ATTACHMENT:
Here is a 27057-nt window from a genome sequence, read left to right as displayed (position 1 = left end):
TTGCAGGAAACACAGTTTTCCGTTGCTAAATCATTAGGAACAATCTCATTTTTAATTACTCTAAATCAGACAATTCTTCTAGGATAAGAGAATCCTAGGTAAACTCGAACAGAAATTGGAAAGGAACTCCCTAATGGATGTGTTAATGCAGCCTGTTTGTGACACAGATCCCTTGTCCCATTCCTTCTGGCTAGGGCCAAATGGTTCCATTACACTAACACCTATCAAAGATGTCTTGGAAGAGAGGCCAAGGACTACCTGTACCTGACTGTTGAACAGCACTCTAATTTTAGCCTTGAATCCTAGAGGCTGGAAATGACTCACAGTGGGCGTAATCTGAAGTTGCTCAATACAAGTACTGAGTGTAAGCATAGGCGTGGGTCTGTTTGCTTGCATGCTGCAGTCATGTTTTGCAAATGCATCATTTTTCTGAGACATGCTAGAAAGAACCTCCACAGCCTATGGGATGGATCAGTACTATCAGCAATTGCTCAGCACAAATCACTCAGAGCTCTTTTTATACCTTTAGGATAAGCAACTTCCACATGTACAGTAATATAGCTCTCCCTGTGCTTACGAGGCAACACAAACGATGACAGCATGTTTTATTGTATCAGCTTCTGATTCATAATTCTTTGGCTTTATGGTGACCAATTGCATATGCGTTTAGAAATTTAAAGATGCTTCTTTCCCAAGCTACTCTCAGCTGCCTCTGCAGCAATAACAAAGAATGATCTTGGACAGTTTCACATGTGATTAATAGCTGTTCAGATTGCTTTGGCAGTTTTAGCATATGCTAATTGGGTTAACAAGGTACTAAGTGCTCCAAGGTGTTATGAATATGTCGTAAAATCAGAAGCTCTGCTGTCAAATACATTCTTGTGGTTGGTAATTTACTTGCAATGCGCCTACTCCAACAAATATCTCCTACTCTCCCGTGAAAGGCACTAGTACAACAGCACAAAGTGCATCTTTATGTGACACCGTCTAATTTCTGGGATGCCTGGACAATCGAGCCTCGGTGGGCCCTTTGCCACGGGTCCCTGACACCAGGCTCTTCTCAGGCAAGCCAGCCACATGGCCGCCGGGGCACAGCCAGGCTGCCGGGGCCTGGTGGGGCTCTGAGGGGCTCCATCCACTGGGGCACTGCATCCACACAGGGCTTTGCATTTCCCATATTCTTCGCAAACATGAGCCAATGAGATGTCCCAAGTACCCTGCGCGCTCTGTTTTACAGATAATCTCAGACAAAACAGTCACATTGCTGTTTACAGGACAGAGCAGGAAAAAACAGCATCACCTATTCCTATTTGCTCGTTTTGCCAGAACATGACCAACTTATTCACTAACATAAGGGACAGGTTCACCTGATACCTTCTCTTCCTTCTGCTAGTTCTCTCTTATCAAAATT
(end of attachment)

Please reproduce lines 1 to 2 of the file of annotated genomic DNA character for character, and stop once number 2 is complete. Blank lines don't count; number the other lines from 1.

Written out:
Here is a 27057-nt window from a genome sequence, read left to right as displayed (position 1 = left end):
TTGCAGGAAACACAGTTTTCCGTTGCTAAATCATTAGGAACAATCTCATTTTTAATTACTCTAAATCAGACAATTCTTCTAGGATAAGAGAATCCTAGGTAAACTCGAACAGAAATTGGAAAGGAACTCCCTAATGGATGTGTTAATGCAGCCTGTTTGTGACACAGATCCCTTGTCCCATTCCTTCTGGCTAGGGCCAAATGGTTCCATTACACTAACACCTATCAAAGATGTCTTGGAAGAGAGGCCAAGGACTACCTGTACCTGACTGTTGAACAGCACTCTAATTTTAGCCTTGAATCCTAGAGGCTGGAAATGACTCACAGTGGGCGTAATCTGAAGTTGCTCAATACAAGTACTGAGTGTAAGCATAGGCGTGGGTCTGTTTGCTTGCATGCTGCAGTCATGTTTTGCAAATGCATCATTTTTCTGAGACATGCTAGAAAGAACCTCCACAGCCTATGGGATGGATCAGTACTATCAGCAATTGCTCAGCACAAATCACTCAGAGCTCTTTTTATACCTTTAGGATAAGCAACTTCCACATGTACAGTAATATAGCTCTCCCTGTGCTTACGAGGCAACACAAACGATGACAGCATGTTTTATTGTATCAGCTTCTGATTCATAATTCTTTGGCTTTATGGTGACCAATTGCATATGCGTTTAGAAATTTAAAGATGCTTCTTTCCCAAGCTACTCTCAGCTGCCTCTGCAGCAATAACAAAGAATGATCTTGGACAGTTTCACATGTGATTAATAGCTGTTCAGATTGCTTTGGCAGTTTTAGCATATGCTAATTGGGTTAACAAGGTACTAAGTGCTCCAAGGTGTTATGAATATGTCGTAAAATCAGAAGCTCTGCTGTCAAATACATTCTTGTGGTTGGTAATTTACTTGCAATGCGCCTACTCCAACAAATATCTCCTACTCTCCCGTGAAAGGCACTAGTACAACAGCACAAAGTGCATCTTTATGTGACACCGTCTAATTTCTGGGATGCCTGGACAATCGAGCCTCGGTGGGCCCTTTGCCACGGGTCCCTGACACCAGGCTCTTCTCAGGCAAGCCAGCCACATGGCCGCCGGGGCACAGCCAGGCTGCCGGGGCCTGGTGGGGCTCTGAGGGGCTCCATCCACTGGGGCACTGCATCCACACAGGGCTTTGCATTTCCCATATTCTTCGCAAACATGAGCCAATGAGATGTCCCAAGTACCCTGCGCGCTCTGTTTTACAGATAATCTCAGACAAAACAGTCACATTGCTGTTTACAGGACAGAGCAGGAAAAAACAGCATCACCTATTCCTATTTGCTCGTTTTGCCAGAACATGACCAACTTATTCACTAACATAAGGGACAGGTTCACCTGATACCTTCTCTTCCTTCTGCTAGTTCTCTCTTATCAAAATT